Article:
The council will submit proposals to end the creation of “awful accommodation barely fit for human habitation” in Reading.

Reading Borough Council (RBC) will request changes to planning rules in parts of the town which would make it more difficult for developers to turn buildings into poor-quality flats.

Permitted Development Rights (PDR) allow for some buildings to be converted into housing and for developers to build new housing on top of buildings without planning permission.

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Reading Chronicle: PICTURED: Plans were approved this week via PDR for these Market Place offices to become 93 flatsPICTURED: Plans were approved this week via PDR for these Market Place offices to become 93 flats

Council leader Jason Brock says this has led to “sub-optimal accommodation and in some cases totally awful accommodation that is barely fit for human habitation”.

And councillor Tony Page, lead member for planning, said the latest in a series of permitted development rights are “potentially catastrophic” following the Covid-19 pandemic.

He said PDR, first introduced in 2015, has limited the council’s ability to do enforcement and lost it around 600 on-site affordable homes, as well as more than £3.5 million in off-site contributions and an estimated £4 million in infrastructure contributions towards education, leisure and transport.

Developers are now realising the accommodation built through PDR is not of a good enough quality, according to Cllr Page, with many developers submitting proper planning applications in Reading having secured change of use permission through PDR.

He said the council “want to see a proper planning process” so that local residents get the opportunity to be consulted.

The council is proposing to change the rules so that the following applications, which can currently be made without seeking planning permission, would need a full planning permission application in large parts of Reading:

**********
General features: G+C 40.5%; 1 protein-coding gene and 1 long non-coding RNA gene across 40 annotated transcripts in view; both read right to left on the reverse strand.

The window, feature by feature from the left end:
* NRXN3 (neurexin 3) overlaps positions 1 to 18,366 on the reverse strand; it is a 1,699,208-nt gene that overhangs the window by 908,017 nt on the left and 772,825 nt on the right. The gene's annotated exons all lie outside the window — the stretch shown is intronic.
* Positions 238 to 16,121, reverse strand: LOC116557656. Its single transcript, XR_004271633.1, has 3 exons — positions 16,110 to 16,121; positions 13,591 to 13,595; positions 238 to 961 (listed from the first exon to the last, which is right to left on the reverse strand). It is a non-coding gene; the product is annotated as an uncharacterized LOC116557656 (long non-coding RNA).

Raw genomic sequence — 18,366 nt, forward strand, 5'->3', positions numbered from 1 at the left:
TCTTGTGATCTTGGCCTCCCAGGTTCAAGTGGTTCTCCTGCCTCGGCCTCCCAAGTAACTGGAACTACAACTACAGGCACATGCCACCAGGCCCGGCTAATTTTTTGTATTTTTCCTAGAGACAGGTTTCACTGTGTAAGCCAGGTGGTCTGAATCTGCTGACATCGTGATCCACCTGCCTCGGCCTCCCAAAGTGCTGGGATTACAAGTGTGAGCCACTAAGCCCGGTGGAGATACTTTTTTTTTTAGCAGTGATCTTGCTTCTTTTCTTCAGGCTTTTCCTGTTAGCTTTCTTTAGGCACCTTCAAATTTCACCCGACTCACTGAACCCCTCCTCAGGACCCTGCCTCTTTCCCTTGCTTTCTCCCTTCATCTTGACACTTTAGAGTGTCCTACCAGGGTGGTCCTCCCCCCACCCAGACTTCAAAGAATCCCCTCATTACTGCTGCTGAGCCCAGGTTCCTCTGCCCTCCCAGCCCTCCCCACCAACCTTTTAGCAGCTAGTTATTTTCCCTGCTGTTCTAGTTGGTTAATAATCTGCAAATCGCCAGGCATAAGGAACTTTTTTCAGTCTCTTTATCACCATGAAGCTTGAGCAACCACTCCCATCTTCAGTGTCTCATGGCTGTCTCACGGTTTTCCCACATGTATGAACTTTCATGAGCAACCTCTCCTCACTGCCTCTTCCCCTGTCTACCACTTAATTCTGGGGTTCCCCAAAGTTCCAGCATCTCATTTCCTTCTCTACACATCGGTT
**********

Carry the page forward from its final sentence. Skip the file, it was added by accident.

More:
• Change of use from commercial, business and service use (use class E) to residential
  • Change of use from hot food takeaway, betting office, payday loan shop or launderette to residential
  • Change of use from casino or amusement arcade to residential
  • Demolition of single, purpose built, detached block of flats or a single, detached office, light industrial or research and development building and its replacement with a detached block of flats or detached house
  • Up to two additional residential storeys on a detached commercial or mixed-use building (in use for retail, financial and professional, restaurant and café, office, research and development, light industrial, betting shop, payday loan shop, launderette)
  • Up to two additional residential storeys on a two-or-more-storey terraced commercial or mixed-use building or one additional storey on a one storey building

RBC is seeking to do this under Article 4 of the GPDO, which allows a local authority to remove PDR subject to 12 months’ notice, consultation and approval by the Secretary of State.

The council wants to limit this embargo to the following areas;

  • The entire town centre
  • District and local centres
  • Core employment areas
  • Other primarily commercial or retail locations
  • Areas with the poorest levels of air quality.

The Secretary of State must be notified about any Article 4 direction and has powers to modify and cancel directions.

Any proposal to put an Article 4 direction in place will need to be accompanied by clear evidence to show the harm that results from the PDR.

Cllr Ricky Duveen says he expects the Government will reject the proposals and a plan b will be needed.

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Responding, Cllr Brock said: “We would all expect the Government’s new department will push back on at least elements of this and maybe the whole thing, but it will be incumbent on them to justify why they think they it’s OK to keep permitted development and the creation of slums of the future.

“We cannot allow an intolerable situation to continue, without any form of protest or considered representation, that allows our town to be reshaped without any input.”